Table 6 Representative quotes for emerging themes from 18 follow-up phone interviews


The majority (11 of 18) cited primarily their own personal health as motivation to achieve lifestyle goals. Most of these women listed “general wellbeing” or “staying healthy and fit” as important drivers. Many participants also mentioned their bodies as motivation: “I want to be able to get my body back once I have the baby,” or “I definitely did not want to come out of pregnancy sloppy.” One woman said she “didn’t want high blood pressure,” and another said she is a “happier person when I’m moving and active.”

A few (3 of 18) cited principally the health of the baby as motivation: “I just want to have a healthy baby.” Another woman stated: “Making sure the baby is healthy to be honest with you. It was my number one motivation. I don’t want to deprive him of anything, taking prenatal vitamins every day, and yeah number one was ‘what does he need?’” Others (4 of 18) mentioned both personal and maternal sources of motivation: “I wanted to stay healthy for me and the baby.”


Several women discussed how the health coach intervention made them take responsibility for their lifestyle goals: “It was nice…to have someone that made me accountable…I didn’t have to do it on my own.” One woman particularly liked how the health coach filled a unique role as an independent source of feedback and described how “it was really good to have a third party outside of family and friends... [The health coach] helped me set goals and helped me keep track of where I stood with those goals.” Most women agreed that the health coaches provided helpful check-ins: “It was good having someone there that was sort of checking in on you so that you had that urge to please someone.”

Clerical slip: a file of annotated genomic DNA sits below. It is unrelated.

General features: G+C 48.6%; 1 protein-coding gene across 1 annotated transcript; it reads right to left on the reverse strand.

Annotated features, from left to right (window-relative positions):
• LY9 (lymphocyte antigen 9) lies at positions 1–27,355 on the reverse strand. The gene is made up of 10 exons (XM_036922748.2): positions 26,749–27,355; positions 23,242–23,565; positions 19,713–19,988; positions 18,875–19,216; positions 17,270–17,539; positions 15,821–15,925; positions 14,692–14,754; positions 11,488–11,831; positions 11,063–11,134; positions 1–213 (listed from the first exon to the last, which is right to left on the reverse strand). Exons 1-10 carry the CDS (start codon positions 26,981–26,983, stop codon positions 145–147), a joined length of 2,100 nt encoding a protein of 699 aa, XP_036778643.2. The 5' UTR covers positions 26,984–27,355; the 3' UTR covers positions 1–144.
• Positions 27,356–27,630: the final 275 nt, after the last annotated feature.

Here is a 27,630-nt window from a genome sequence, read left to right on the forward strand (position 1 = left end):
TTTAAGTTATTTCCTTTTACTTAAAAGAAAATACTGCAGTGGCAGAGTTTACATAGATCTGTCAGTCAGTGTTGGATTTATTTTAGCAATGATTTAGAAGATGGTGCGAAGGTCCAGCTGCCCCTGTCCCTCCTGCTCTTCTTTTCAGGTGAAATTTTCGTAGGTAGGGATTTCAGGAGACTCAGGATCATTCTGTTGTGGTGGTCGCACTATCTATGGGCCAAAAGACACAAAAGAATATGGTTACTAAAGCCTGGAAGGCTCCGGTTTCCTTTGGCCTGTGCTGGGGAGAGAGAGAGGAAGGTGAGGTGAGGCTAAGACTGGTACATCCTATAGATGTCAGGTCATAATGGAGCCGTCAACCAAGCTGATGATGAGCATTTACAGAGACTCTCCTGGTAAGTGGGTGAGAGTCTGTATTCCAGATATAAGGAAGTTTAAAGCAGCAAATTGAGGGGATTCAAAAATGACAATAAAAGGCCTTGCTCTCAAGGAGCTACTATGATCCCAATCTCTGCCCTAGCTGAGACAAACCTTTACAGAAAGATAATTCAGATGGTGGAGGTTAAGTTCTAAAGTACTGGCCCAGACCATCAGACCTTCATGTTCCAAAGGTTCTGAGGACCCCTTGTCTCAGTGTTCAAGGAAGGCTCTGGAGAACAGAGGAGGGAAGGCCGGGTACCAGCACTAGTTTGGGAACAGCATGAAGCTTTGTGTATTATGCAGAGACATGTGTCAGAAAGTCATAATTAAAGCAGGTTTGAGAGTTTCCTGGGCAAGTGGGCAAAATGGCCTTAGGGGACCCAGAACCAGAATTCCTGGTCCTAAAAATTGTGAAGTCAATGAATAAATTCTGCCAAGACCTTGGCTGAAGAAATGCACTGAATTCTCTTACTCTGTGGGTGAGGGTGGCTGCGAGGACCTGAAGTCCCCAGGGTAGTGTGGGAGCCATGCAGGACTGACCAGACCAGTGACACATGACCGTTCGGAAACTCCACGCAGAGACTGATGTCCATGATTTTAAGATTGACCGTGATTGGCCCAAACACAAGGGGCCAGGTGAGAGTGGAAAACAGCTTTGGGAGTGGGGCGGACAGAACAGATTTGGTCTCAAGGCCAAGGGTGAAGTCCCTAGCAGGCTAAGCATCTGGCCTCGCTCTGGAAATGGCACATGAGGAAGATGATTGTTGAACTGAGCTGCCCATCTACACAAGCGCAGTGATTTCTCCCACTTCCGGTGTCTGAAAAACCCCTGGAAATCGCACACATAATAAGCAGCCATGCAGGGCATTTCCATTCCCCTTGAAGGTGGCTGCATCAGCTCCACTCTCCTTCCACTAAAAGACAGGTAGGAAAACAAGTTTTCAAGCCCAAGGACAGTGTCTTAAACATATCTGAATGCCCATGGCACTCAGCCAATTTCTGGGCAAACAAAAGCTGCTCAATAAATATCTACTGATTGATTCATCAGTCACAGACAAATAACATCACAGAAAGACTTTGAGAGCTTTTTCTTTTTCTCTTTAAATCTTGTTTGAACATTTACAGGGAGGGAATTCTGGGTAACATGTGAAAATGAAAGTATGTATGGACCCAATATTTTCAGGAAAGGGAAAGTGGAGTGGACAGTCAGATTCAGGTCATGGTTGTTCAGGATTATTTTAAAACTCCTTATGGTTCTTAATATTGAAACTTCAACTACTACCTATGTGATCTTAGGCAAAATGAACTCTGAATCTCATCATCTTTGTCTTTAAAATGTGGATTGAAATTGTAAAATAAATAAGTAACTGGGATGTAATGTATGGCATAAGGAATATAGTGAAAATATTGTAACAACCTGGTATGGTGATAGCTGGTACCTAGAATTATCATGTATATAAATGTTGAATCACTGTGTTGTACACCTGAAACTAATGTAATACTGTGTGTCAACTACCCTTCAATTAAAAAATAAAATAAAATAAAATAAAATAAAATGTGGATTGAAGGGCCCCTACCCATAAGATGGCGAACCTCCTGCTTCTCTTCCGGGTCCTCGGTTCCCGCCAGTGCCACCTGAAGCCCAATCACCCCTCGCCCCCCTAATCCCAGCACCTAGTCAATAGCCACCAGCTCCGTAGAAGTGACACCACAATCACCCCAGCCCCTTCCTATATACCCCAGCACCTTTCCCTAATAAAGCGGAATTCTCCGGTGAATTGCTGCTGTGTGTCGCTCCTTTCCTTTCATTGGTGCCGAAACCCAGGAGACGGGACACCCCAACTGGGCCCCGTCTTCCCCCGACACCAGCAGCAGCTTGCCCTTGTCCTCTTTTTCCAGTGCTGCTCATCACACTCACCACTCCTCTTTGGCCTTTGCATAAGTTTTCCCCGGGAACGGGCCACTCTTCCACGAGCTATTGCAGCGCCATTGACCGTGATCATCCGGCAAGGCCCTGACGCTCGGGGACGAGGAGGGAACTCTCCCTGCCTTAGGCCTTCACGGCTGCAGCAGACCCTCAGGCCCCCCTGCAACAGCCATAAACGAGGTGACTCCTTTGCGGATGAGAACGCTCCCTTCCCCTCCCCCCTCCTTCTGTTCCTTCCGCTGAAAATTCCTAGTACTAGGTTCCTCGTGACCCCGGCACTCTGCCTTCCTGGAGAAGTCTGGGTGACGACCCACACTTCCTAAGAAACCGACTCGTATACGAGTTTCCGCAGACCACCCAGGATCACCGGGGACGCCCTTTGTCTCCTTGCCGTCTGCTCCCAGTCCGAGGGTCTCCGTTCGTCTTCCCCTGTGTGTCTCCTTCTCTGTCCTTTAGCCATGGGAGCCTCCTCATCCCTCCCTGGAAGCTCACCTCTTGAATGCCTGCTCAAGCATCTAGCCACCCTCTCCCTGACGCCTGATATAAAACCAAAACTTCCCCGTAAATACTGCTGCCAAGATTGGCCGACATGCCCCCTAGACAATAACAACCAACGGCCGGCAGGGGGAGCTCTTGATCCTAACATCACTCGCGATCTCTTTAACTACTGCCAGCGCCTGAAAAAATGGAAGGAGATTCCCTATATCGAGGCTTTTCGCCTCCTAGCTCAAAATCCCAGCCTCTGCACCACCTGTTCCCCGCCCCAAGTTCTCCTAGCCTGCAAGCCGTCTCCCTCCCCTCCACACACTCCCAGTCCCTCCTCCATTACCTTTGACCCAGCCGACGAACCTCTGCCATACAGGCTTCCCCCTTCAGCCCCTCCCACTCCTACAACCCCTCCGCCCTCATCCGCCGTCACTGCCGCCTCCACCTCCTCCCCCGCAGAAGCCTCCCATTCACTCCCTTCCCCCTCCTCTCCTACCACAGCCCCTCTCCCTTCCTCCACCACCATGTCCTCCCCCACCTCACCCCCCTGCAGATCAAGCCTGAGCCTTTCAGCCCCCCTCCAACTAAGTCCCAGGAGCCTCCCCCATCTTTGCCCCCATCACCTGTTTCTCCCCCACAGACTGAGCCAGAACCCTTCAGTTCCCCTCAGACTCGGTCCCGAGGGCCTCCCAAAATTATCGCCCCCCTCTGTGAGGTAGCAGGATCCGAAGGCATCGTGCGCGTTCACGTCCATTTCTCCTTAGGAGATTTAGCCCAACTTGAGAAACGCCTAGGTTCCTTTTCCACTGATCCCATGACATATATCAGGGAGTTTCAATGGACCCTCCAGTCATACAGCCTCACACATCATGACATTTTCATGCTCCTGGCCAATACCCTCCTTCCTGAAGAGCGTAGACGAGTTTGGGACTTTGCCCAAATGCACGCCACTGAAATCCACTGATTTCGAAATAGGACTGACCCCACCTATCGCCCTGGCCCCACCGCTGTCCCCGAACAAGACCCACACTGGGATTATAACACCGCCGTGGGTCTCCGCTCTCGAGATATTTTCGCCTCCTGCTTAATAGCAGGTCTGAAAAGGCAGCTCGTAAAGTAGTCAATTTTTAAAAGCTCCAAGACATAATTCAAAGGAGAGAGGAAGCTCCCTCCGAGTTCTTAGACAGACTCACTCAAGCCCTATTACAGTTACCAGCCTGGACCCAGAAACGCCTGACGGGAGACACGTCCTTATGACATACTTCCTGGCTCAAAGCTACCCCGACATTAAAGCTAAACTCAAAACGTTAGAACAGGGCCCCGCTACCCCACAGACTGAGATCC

Many participants welcomed the help they received from health coaches and thought they were “very supportive.” Here is how one woman described her experience with the health coach:

“I liked the fact that I had someone on my team. She never said I was doing something wrong so it was good positive reinforcement. It was great to bounce stuff off...My coach helped me be able to better grasp the need to do these things and I think at this point, the fruit has become a habit that I will keep after the baby. Now I’m loving the fruit. [My husband] comes in with tangerines and now I’m tearing the fruit up!”